they also seem really detailed and i'm having a hard time finding the drums...they are labeled but it's mostly guitar 1 and 2 bass, piano and guitar effects...

sure i should be able to figure the drum track out with the notes or by process of elimination but then there is no audio and these charts look more complex than what i've seen..

On many midis I have used drums is usually named Grand piano. It helps if you can find the drums track. Line up the first note of the drum track to the proper place in the audio. If you have done a good job of tempo mapping, the notes should be in time with the music.

Remember if you have to align the midi be sure to move all the midi tracks the same so they will all align

 

a lot of sections seem transparent or sort of greyed out like they are ghost notes or something as well.

This is caused by highlighting several tracks and then opening one, make sure you single click the track first to highlight it, then double click it to open.

.


Links to all songs are in the Customs database.

 

Rock with the Doc at c3Universe

 

"Music can change the world because it can change people"  

Bono


#15 hardcoredrummer

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Posted August 4, 2020 - 07:39 PM

Was just curious about tempo mapping. I think i've heard and read a few different things on the subject in regards to mapping the peaks of the wave file.

 

Should you put the cursor just in front of the peak or dead center for mapping?

also if you have a song that is say 95 bpm. I find that depending on where you put the marker for doing your tempo map you can almost hit it on 95 bpm. i find that's closer to the center but if you do just before the peak you get like 96.5 etc.

does that even matter? 



#16 Shroud

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Posted August 4, 2020 - 08:17 PM

Was just curious about tempo mapping. I think i've heard and read a few different things on the subject in regards to mapping the peaks of the wave file.
 
Should you put the cursor just in front of the peak or dead center for mapping?
also if you have a song that is say 95 bpm. I find that depending on where you put the marker for doing your tempo map you can almost hit it on 95 bpm. i find that's closer to the center but if you do just before the peak you get like 96.5 etc.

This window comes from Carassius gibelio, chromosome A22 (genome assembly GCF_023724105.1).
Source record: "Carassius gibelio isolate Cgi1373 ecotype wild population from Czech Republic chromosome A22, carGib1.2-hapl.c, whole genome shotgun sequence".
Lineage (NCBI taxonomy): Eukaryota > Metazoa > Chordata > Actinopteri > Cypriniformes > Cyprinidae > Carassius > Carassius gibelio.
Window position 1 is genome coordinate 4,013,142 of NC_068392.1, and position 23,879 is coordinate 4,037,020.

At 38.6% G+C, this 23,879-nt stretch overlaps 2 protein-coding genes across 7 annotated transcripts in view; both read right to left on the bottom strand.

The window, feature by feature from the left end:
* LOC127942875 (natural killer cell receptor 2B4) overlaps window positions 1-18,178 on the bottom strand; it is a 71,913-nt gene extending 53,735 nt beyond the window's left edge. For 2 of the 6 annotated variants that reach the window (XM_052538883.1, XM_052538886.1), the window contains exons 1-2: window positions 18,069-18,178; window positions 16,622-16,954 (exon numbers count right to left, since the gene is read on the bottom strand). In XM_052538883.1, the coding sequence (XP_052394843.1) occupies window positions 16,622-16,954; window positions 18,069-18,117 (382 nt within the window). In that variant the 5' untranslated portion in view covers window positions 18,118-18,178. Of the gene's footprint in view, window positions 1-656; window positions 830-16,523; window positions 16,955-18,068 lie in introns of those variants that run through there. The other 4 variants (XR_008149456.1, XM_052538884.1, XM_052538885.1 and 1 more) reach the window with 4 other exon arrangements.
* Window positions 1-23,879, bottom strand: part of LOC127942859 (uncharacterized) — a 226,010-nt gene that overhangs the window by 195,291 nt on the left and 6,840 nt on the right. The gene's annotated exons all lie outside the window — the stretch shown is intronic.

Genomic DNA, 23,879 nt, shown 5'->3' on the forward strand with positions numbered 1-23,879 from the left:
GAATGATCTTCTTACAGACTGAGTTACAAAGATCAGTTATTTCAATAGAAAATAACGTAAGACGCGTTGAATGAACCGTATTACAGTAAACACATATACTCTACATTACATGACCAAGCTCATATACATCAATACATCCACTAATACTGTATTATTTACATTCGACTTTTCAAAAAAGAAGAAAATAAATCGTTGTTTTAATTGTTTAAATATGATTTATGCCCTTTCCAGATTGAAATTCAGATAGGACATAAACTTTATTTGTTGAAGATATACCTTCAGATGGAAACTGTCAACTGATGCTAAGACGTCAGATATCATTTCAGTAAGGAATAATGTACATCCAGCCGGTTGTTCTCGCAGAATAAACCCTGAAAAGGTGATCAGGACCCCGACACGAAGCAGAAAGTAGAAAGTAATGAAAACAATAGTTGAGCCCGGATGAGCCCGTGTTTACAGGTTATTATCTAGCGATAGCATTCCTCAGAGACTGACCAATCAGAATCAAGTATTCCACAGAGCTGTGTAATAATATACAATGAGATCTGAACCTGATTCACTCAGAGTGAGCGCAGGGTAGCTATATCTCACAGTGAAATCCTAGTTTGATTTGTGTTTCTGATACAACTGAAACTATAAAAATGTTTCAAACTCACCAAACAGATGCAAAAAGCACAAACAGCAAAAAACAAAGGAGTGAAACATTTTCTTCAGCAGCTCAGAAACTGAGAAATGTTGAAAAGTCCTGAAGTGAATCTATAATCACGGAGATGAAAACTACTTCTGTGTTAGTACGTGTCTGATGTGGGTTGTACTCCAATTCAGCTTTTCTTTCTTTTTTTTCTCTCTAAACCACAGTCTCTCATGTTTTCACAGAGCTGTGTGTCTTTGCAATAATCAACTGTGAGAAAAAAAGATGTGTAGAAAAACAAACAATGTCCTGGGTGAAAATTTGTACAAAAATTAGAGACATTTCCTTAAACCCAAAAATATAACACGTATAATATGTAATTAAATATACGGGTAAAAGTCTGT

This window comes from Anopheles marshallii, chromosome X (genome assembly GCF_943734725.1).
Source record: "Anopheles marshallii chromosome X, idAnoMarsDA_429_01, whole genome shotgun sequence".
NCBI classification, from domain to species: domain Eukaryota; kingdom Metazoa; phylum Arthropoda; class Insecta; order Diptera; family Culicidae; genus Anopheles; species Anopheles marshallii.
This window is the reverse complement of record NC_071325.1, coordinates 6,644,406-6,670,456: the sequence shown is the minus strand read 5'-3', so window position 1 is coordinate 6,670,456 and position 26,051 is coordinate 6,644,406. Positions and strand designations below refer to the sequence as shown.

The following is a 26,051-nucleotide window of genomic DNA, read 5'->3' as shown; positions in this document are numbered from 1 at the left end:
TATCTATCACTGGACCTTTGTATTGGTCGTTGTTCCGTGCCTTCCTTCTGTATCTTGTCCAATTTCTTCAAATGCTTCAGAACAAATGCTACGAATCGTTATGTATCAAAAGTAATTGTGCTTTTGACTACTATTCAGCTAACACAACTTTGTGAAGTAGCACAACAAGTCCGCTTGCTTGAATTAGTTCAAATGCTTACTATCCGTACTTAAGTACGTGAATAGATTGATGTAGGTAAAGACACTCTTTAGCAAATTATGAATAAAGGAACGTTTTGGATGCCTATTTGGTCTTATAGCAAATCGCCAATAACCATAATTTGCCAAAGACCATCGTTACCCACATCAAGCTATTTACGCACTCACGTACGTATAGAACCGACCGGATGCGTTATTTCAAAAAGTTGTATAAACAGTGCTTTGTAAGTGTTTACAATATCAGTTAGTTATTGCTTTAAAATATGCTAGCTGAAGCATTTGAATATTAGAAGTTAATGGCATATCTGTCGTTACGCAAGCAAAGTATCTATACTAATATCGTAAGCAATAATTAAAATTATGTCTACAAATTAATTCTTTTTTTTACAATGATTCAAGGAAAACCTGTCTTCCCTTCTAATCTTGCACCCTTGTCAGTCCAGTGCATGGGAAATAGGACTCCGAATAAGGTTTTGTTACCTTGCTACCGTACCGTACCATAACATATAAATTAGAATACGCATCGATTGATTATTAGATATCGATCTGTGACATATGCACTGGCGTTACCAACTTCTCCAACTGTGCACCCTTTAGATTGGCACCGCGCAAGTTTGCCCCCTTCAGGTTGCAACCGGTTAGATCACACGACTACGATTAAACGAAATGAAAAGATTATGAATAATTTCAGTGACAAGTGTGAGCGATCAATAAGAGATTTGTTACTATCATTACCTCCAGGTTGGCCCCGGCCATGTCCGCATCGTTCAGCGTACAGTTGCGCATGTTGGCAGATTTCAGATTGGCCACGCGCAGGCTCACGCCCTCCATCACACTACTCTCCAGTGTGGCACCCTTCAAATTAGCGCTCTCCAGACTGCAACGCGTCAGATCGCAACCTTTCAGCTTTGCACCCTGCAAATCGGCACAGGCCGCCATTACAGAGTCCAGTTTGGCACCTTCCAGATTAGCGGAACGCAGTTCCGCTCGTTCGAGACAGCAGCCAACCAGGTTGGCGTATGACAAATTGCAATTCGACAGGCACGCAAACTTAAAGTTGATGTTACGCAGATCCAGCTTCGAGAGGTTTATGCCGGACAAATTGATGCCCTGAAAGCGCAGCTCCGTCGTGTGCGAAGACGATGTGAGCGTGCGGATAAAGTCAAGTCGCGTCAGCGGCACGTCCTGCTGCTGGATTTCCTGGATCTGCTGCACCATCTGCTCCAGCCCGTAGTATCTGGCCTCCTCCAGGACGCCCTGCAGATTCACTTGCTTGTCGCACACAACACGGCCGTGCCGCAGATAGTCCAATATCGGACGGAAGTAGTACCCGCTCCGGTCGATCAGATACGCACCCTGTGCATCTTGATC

does that even matter? 


It's difficult to say. The kickdrum and snare peaks aren't always neat, sometimes they might appear jagged or split in two. You may also notice, that if you zoom out too much then a single pixel discrepancy might result in too large time error, but if you zoom in too much then the peak looks so jagged that it might be difficult to say which is really the peak. There's a sweet spot for zooming that will give you less headaches, and generally you can see it's good enough when the resulting tempo markers have variations within +/-1 bpm (assuming the song doesn't have actual audible speed variations).

#17 hardcoredrummer

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Posted August 4, 2020 - 09:10 PM

It's difficult to say. The kickdrum and snare peaks aren't always neat, sometimes they might appear jagged or split in two. You may also notice, that if you zoom out too much then a single pixel discrepancy might result in too large time error, but if you zoom in too much then the peak looks so jagged that it might be difficult to say which is really the peak. There's a sweet spot for zooming that will give you less headaches, and generally you can see it's good enough when the resulting tempo markers have variations within +/-1 bpm (assuming the song doesn't have actual audible speed variations).

yeah when you are real close the lines hardly move and that seems like a good tolerance....

 

 

thanks. one last thing. think i mentioned it before. should i be using the template that has the master track at +0.50 db or just 0 it?

 

also the metronome in reaper. i assume when you don't hear anything and the high click it's in time and the low thud is something off?



#18 rubydanger

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Posted August 4, 2020 - 10:15 PM

The metronome should simply blend in. The .5 setting depends on what results you get while rendering. It will tell you just watch while it renders. You want THAT number to be 0

Proud member of SomeOldGuys collab group - see our WIP here

Video on how I tempo map

Beginners Vocal charting video